Clinical and Research News
How Are Homicide, Suicide, and Drinking Age Related?
Psychiatric News
Volume 47 Number 3 page 26a-26a

Cari Lightner’s legacy may be more far reaching than anyone thought. She was the 13-year-old girl whose death in 1980 caused by a hit-and-run drunk driver spurred her mother, Candace Lightner, to create Mothers Against Drunk Driving (MADD). Candace Lightner’s personal crusade was so successful that only two years after Cari’s death, Lightner was invited by President Ronald Reagan to be a member of the presidential commission that subsequently recommended the minimum legal drinking age (MLDA) be raised to 21.

The National Minimum Drinking Age Act of 1984 legislated the withholding of revenue from states that allow the purchase of alcohol by anyone under the age of 21; by 1987, all 50 states had set their MLDA at 21.

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Raising the minimum legal drinking age may have prevented more deaths than just those caused by drunk drivers. 


Now, more than 30 years after Lightner founded MADD, proponents say that alcohol-related traffic fatalities in the United States have been cut by 40 percent, and they estimate that MADD and its efforts have saved more than 300,000 lives.

But researchers at the Washington University School of Medicine in St. Louis, in a November 15, 2011, online article in Alcoholism: Clinical and Experimental Research, have chronicled another possible result of the change in MLDA that may have added substantially to the number of lives saved: A lower MLDA appears to be associated with a persistent, elevated risk for suicide and homicide among women. These researchers said their data suggest that the national MLDA of 21 may be preventing as many as 600 suicides and 600 homicides annually in the United States.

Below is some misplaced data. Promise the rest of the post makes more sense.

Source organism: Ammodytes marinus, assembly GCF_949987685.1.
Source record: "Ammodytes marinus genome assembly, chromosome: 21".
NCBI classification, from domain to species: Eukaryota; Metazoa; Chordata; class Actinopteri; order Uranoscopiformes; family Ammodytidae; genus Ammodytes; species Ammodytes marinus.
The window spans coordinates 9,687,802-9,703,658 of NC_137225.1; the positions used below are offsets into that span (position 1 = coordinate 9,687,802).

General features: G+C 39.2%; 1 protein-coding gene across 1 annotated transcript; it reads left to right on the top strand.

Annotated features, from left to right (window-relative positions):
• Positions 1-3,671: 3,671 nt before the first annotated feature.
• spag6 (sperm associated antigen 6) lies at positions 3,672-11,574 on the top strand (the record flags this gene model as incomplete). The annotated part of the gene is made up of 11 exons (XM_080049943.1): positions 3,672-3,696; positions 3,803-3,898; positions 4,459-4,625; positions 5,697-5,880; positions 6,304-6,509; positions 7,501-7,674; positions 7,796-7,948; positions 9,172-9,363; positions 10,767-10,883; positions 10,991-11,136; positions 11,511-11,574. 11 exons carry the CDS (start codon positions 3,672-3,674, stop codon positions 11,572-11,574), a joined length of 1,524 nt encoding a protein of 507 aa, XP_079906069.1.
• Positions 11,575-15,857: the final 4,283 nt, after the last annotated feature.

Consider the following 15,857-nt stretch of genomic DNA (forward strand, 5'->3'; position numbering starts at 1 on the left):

Their findings are based on an analysis of data from the U.S. Multiple Cause of Death files, 1990 to 2004, combined with data on the living population from the U.S. Census and American Community Survey.

Richard Grucza, Ph.D., M.P.E., an assistant professor of psychiatry at Washington University in St. Louis, and colleagues found that women who grew up during a time of lower drinking-age laws in some states, particularly women born after 1960, were at higher risk for taking their own life or that of someone else. The databases the researchers examined included records on more than 200,000 suicides and 130,000 homicides for individuals born from 1949 to 1972, who reached adulthood during years when the drinking age was in flux in many states.

Why women but not men? “The sex specificity of the MLDA-suicide and MLDA-homicide associations may be related to unique alcohol-related risks faced by women,” wrote Grucza and colleagues. They also theorized that although suicide attempts are more common in women but completions are more prevalent in men, alcohol problems stemming from lower MLDAs may increase the lethality of suicide attempts by women, as well as elevate rates of partner violence and influence rates of female homicide deaths.

They also speculated that the reason suicide and homicide rates were not associated with MLDA for women born prior to 1960 may be that “excessive drinking was simply not part of the culture for women born in earlier years of the cohorts examined here, and changing cultural norms may be a key contributor to MLDA-associated suicide and homicide risk observed for more recent birth years.”

Could other factors be involved? “Because we were working with vital-statistics data, there were a limited number of additional factors that could be explicitly modeled, although education was one of them, and it did not influence the association,” Grucza explained to Psychiatric News. “Unless other factors changed at the same times and in the same places as drinking-age laws, they are unlikely to account for the association we saw between MLDA and suicide/homicide.”

The study was supported by grants from the National Institutes of Health.

An abstract of “The Legacy of Minimum Legal Drinking Age Law Changes: Long-Term Effects on Suicide and Homicide Deaths Among Women” is posted at http://onlinelibrary.wiley.com/doi/10.1111/j.1530-0277.2011.01608.x/abstract.inline-graphic-1.gif

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Raising the minimum legal drinking age may have prevented more deaths than just those caused by drunk drivers. 


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